Lately we’ve seen a historic amount of spending, due of course to the pandemic and trying to keep the economic ship righted. So, who’s to know whether what we’ve done is right or wrong? Only time will tell, but for now, especially for those retired or about to retire, this is a blind crossing moment that takes some forethought and reflection to navigate. In the future, taxes are likely to go up. Biden targeted only people earning over $400,000 in his campaign promises, but as we all know, even with the best intentioned candidates, Republican or Democrat, once they get into the reality of “the books and the art of compromise,” promises are not always kept. The country has been on a bad path from a spending perspective for a long, long time. Some argue it began when Nixon took us off the gold standard. But neither Republicans nor Democrats can deny that the 25+ trillion dollars (and counting) that we have spent, which we did not have, is a huge problem.
In the 80’s and 90’s, we sold a lot of debt to China and found other creative ways to “balance” our budget, but at some point the “chickens” must come home to roost. In the future, taxes are going to increase for many of us, because as a country, we have no money and all our credit cards will be maxed, we’ve fully mortgaged our house and we’ve taken out multiple personal loans.
So, what does this have to do with taxes and tax planning? After all, this is the tax blog. Now might be a good time to convert any pre-tax dollars that you have to something that’s post-tax. If you have an IRA or any other pre-tax type of retirement account, then you need to think about whether you want to start pulling that money out now, even if you don’t need it, just to change the tax characterization to Roth 401(k), Roth IRA or Roth 457 plan, at today’s tax rates. We don’t think it is a good idea to just blindly convert whatever your balance is, because you could put yourself in the top tax rate and lose the value of planning. A strategic “bracket bumping” examination of how much you could convert in your current bracket, how much you could convert in the next bracket, etc., as well as whether you are likely to end up in a higher bracket or a lower bracket in the future, is a conversation that everyone in this position should be having with their tax planner.
If you work with a CPA, EA, or other tax professional who does not meet with you in October, November, December to plan out your tax results for the current and following year, then you have yourself a tax preparer. Nothing wrong with that. CPAs and EAs do a wonderful job and most are all great people. Their job is to write a history paper to the IRS. They take what you have done in the past year and report it on a form. What we are talking about is meeting with a tax planner; someone that does forward forecasting, meets with their clients in October, November and December to discuss their tax future and has his or her finger on the pulse of the United States’ tax flows; past, present and future. If you do not have one of those, start searching “tax planning”, “tax planner” and other associated words and find somebody that thinks ahead beyond this year to sit down and talk to. If your financial advisor claims to be a tax planner, just ask yourself how many times have they called me late in the year and asked me to come in and sit down and rough in next year’s tax returns so that they can make planning moves with you? If they’ve never done that, they’re not a tax planner.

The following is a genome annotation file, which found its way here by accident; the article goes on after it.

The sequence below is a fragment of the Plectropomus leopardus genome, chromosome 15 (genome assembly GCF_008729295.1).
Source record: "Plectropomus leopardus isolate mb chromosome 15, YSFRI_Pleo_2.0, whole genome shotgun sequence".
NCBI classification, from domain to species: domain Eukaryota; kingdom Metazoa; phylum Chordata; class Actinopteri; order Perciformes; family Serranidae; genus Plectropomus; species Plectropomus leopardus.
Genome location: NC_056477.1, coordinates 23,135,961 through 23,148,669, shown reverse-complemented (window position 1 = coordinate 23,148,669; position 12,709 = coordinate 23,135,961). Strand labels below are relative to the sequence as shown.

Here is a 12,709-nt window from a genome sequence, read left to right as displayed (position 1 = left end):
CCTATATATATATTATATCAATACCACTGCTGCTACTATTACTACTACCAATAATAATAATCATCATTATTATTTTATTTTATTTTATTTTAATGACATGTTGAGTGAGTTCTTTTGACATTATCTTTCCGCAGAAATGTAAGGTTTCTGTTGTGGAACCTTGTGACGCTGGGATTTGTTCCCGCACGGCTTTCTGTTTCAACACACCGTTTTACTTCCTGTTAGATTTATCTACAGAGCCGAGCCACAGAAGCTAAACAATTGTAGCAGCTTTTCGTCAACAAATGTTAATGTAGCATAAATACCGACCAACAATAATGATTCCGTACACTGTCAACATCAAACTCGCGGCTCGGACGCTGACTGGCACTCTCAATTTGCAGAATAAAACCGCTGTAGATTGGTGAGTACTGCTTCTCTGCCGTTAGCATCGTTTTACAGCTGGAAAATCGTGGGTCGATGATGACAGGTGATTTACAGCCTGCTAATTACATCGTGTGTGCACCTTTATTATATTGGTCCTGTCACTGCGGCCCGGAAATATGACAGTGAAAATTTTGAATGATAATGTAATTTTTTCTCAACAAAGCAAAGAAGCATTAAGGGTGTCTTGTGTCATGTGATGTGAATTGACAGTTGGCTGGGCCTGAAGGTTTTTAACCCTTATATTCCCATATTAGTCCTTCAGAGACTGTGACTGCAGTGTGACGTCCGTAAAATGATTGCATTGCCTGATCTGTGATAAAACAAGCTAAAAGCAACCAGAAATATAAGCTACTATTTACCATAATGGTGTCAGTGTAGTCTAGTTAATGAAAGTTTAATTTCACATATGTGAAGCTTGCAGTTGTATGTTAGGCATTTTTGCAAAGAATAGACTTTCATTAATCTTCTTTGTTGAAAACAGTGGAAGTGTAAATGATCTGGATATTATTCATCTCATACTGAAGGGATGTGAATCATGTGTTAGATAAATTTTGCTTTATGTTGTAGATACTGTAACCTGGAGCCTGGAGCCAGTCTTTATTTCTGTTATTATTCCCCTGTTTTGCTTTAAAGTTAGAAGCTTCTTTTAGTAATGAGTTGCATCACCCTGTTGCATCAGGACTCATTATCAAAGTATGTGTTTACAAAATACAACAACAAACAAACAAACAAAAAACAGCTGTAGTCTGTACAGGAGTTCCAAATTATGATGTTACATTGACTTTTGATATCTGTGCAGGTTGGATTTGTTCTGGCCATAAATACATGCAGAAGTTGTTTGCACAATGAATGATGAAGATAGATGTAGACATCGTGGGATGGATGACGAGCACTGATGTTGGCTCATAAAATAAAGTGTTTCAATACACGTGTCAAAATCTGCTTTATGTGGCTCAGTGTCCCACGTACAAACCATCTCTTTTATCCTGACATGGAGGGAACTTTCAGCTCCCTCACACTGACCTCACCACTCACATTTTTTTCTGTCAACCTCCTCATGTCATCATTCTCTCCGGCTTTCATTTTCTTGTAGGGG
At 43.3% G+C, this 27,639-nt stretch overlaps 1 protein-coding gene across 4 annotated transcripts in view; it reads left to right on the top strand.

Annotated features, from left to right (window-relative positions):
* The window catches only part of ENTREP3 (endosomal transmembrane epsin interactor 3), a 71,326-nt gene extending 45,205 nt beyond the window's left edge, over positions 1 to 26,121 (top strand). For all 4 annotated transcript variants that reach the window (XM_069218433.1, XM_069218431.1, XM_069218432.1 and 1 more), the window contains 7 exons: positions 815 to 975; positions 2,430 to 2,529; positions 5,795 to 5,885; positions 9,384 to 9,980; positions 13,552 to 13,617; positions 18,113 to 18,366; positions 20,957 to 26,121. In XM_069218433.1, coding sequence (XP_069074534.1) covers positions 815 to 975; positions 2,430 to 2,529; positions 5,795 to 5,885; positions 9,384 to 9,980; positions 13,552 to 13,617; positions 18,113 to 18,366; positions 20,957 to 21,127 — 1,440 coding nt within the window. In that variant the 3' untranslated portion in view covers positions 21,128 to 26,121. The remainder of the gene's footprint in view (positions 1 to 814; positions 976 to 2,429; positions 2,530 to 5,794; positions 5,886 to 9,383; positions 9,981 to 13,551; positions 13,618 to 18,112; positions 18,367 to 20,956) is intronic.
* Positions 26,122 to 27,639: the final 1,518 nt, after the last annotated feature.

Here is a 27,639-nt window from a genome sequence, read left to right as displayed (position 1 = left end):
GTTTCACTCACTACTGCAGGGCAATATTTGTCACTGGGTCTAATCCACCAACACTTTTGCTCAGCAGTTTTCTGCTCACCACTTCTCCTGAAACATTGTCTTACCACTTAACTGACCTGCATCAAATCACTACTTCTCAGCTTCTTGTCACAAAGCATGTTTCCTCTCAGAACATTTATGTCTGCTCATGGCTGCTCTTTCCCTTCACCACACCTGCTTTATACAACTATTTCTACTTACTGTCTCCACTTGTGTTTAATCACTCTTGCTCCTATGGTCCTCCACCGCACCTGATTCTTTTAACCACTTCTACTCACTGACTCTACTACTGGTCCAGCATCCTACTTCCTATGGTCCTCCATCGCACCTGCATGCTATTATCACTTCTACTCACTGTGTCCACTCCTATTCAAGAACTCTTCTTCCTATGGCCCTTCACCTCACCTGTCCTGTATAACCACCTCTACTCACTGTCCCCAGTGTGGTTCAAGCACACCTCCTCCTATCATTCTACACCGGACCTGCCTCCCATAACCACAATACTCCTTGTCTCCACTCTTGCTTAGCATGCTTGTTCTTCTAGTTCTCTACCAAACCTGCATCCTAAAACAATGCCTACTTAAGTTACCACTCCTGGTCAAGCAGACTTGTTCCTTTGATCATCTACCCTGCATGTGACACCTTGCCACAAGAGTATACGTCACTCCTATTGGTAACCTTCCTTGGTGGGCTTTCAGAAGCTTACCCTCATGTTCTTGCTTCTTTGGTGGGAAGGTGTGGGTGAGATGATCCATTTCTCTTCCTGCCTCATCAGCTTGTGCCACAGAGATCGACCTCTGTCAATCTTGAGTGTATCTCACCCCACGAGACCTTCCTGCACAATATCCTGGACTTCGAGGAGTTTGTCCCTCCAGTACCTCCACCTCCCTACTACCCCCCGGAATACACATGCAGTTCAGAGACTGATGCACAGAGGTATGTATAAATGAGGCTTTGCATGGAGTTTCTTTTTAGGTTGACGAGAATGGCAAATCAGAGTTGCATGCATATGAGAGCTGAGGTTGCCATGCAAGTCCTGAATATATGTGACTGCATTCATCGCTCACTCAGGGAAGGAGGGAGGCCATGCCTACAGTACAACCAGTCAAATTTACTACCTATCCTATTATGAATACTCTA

Look at your calendar. Look at the balance in your IRA, 401(k) or other pre-tax account and look at what the country has done lately. Think about it. Then, get yourself to someone whose art and craft is tax planning and have a detailed analysis done of your present and future. You may be the long-term winner by paying attention today.
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